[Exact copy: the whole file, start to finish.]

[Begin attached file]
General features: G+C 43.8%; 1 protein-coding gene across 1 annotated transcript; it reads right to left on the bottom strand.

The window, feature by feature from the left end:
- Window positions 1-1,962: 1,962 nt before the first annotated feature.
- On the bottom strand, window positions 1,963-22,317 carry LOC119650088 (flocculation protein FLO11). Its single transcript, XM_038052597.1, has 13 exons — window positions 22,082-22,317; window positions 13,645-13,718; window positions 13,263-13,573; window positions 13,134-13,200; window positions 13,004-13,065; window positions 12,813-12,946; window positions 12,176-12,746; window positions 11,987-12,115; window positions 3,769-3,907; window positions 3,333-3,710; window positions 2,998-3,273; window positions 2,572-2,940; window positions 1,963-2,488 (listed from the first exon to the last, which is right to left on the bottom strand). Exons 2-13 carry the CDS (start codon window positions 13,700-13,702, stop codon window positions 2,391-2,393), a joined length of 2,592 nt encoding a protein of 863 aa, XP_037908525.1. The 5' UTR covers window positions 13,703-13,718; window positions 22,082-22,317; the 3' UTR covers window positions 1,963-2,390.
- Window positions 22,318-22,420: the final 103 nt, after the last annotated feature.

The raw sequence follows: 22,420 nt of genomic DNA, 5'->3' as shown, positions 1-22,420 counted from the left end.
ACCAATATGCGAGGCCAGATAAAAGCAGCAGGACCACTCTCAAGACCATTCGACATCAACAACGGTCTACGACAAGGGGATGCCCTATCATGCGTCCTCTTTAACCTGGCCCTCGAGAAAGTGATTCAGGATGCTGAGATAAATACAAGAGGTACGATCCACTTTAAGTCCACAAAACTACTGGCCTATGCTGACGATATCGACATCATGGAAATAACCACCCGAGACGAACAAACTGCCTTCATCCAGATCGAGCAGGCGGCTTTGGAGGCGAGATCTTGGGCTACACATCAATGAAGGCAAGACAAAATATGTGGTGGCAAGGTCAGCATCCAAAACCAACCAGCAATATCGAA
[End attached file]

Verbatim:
General features: G+C 43.8%; 1 protein-coding gene across 1 annotated transcript; it reads right to left on the bottom strand.

The window, feature by feature from the left end:
- Window positions 1-1,962: 1,962 nt before the first annotated feature.
- On the bottom strand, window positions 1,963-22,317 carry LOC119650088 (flocculation protein FLO11). Its single transcript, XM_038052597.1, has 13 exons — window positions 22,082-22,317; window positions 13,645-13,718; window positions 13,263-13,573; window positions 13,134-13,200; window positions 13,004-13,065; window positions 12,813-12,946; window positions 12,176-12,746; window positions 11,987-12,115; window positions 3,769-3,907; window positions 3,333-3,710; window positions 2,998-3,273; window positions 2,572-2,940; window positions 1,963-2,488 (listed from the first exon to the last, which is right to left on the bottom strand). Exons 2-13 carry the CDS (start codon window positions 13,700-13,702, stop codon window positions 2,391-2,393), a joined length of 2,592 nt encoding a protein of 863 aa, XP_037908525.1. The 5' UTR covers window positions 13,703-13,718; window positions 22,082-22,317; the 3' UTR covers window positions 1,963-2,390.
- Window positions 22,318-22,420: the final 103 nt, after the last annotated feature.

The raw sequence follows: 22,420 nt of genomic DNA, 5'->3' as shown, positions 1-22,420 counted from the left end.
ACCAATATGCGAGGCCAGATAAAAGCAGCAGGACCACTCTCAAGACCATTCGACATCAACAACGGTCTACGACAAGGGGATGCCCTATCATGCGTCCTCTTTAACCTGGCCCTCGAGAAAGTGATTCAGGATGCTGAGATAAATACAAGAGGTACGATCCACTTTAAGTCCACAAAACTACTGGCCTATGCTGACGATATCGACATCATGGAAATAACCACCCGAGACGAACAAACTGCCTTCATCCAGATCGAGCAGGCGGCTTTGGAGGCGAGATCTTGGGCTACACATCAATGAAGGCAAGACAAAATATGTGGTGGCAAGGTCAGCATCCAAAACCAACCAGCAATATCGAA